His goal is to have players who are “in proper form” nearing the start of the event. He wants the players who are playing well at the right time to be rewarded. He also wants players that fulfill their duties and play the minimum requirement of four European Tour events in the calendar year to maintain European Tour eligibility.
For example, in 2016, Englishman Paul Casey was passed on because the only tour he is a member of is the PGA Tour.
Just like on the U.S. side, points are awarded on a per dollar basis with the bigger and better tournaments carrying more weight. Europe’s sole focus in 2018 is bringing the 12 men to France in September that are playing the best golf at that time – period.
Winning a tournament 10-12 months before the Ryder Cup is great. However, Europe is more interested in who is playing well in July and August.
Ryder Cup History
If you were looking for where all the Ryder Cups have been played and who has come out on top, look no further. Our team took the time to organize the following table. Anytime you want a reference to a specific year, you now have a place to go.
Keep in mind, from the first Ryder Cup in 1927 all the way until 1971, it was played as “USA vs Great Britain”. Irish players were added in 1973 to try and help, but that didn’t work out too well.
It was not until 1979 that the “Great Britain and Ireland” team started to include all other countries in Europe. Perhaps the fact that the Great Britain and Ireland didn’t win a Cup from 1959-1977 had something to do with that? Duh!
1979 was also the year that the “28-points” system was adopted. As you can see below, before 1979, different amounts of total points/matches played were used. From as little as 12 points in the early Ryder Cups to as many as 32 points from 1963-1975, we have seen this trial and error process take shape.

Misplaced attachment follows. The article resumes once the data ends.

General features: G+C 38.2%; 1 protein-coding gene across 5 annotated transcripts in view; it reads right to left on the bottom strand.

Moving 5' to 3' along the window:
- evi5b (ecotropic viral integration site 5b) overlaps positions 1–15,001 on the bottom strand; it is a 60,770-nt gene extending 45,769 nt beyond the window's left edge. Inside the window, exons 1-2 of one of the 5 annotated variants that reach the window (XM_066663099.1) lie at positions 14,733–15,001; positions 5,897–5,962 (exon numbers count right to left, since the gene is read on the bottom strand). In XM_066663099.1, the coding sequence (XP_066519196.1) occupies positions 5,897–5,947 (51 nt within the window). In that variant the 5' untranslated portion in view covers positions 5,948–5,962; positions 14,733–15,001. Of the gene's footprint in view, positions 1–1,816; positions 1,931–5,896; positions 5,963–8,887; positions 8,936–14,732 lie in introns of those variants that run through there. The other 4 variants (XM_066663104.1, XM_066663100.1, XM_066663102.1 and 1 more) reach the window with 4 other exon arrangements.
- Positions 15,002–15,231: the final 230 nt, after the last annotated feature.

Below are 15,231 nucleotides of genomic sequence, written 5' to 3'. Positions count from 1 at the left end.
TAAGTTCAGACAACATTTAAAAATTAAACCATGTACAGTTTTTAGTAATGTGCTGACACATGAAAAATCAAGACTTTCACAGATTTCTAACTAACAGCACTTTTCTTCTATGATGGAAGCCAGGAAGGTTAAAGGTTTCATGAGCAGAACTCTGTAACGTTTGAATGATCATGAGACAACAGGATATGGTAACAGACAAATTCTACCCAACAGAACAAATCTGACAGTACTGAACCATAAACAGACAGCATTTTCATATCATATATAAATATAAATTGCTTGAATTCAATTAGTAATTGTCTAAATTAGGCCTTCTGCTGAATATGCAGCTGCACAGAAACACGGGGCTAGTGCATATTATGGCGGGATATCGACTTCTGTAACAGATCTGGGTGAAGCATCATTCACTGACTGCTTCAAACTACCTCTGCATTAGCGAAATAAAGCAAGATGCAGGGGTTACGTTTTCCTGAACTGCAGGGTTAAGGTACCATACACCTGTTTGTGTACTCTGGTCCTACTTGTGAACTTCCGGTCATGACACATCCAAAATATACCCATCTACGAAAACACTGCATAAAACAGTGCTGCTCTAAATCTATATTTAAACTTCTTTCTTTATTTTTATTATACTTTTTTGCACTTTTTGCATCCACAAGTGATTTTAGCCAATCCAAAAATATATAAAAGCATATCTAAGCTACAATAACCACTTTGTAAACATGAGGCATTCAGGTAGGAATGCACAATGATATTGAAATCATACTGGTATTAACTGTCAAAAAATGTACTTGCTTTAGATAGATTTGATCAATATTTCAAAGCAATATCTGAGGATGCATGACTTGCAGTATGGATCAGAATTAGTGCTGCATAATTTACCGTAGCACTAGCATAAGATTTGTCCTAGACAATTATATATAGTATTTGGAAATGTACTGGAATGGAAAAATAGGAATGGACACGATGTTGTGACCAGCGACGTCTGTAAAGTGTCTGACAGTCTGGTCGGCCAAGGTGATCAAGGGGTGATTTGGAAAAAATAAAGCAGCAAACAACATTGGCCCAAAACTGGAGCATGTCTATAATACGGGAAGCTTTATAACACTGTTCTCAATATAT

It seems as if they like the “28 number” they implemented, as we have seen no changes to the number of matches played or points available since 1979.
Since the inclusion of all European countries in 1979, the European team has gone 10-8-1 in the Ryder Cup. Certainly, these adjustments have evened out the playing field.
|1927||Worcester CC, Massachusetts||USA||9.5-2.5|
|1929||Moortown Golf Club, Yorkshire||Great Britain||7-5|
|1931||Scioto CC, Ohio||USA||9-3|
|1933||Southport and Ainsdale GC, Lancashire||Great Britain||6.5-5.5|
|1935||Ridgewood CC, New Jersey||USA||9-3|
|1937||Southport and Ainsdale GC, Lancashire||USA||8-4|
|1947||Portland GC, Oregon||USA||11-1|
|1949||Ganton GC, Yorkshire||USA||7-5|
|1951||Pinehurst #2, North Carolina||USA||9.5-2.5|
|1953||Wentworth Club, Surrey||USA||6.5-5.5|
|1955||Thunderbird CC, California||USA||8-4|
|1957||Lindrick GC, West Riding of Yorkshire||Great Britain||7-5|
|1959||Eldorado GC, California||USA||8.5-3.5|
|1961||Royal Lytham & St Annes GC, Lancashire||USA||14.5-9.5|
|1963||Atlanta Athletic Club, Georgia||USA||23-9|
|1965||Royal Birkdale GC, Lancashire||USA||19.5-12.5|
|1967||Champions GC, Texas||USA||23.5-8.5|
|1969||Royal Birkdale GC, Lancashire||TIED||16-16|
|1971||Old Warson CC, Missouri||USA||18.5-13.5|
|1973||Muirfield, East Lothian||USA||19-13|
|1975||Laurel Valley GC, Pennsylvania||USA||21-11|
|1977||Royal Lytham & St Annes GC, Lancashire||USA||12.5-7.5|
|1979||The Greenbrier, West Virginia||USA||17-11|
|1981||Walton Heath GC, Surrey||USA||18.5-9.5|
|1983||PGA National GC, Florida||USA||14.5-13.5|
|1985||The Belfry, Warwickshire||Europe||16.5-11.5|
|1987||Muirfield Village, Ohio||Europe||15-13|
|1989||The Belfry, Warwickshire||TIED||14-14|
|1991||Kiawah Island Golf Resort, South Carolina||USA||14.5-13.5|
|1993||The Belfry, Warwickshire||USA||15-13|
|1995||Oak Hill CC, New York||Europe||14.5-13.5|
|1997||Valderrama GC, Andalusia||Europe||14.5-13.5|
|1999||The Country Club, Massachusetts||USA||14.5-13.5|
|2002||The Belfry, Warwickshire||Europe||15.5-12.5|
|2004||Oakland Hills CC, Michigan||Europe||18.5-9.5|
|2006||K Club, County Kildare||Europe||18.5-9.5|
|2008||Valhalla GC, Kentucky||USA||16.5-11.5|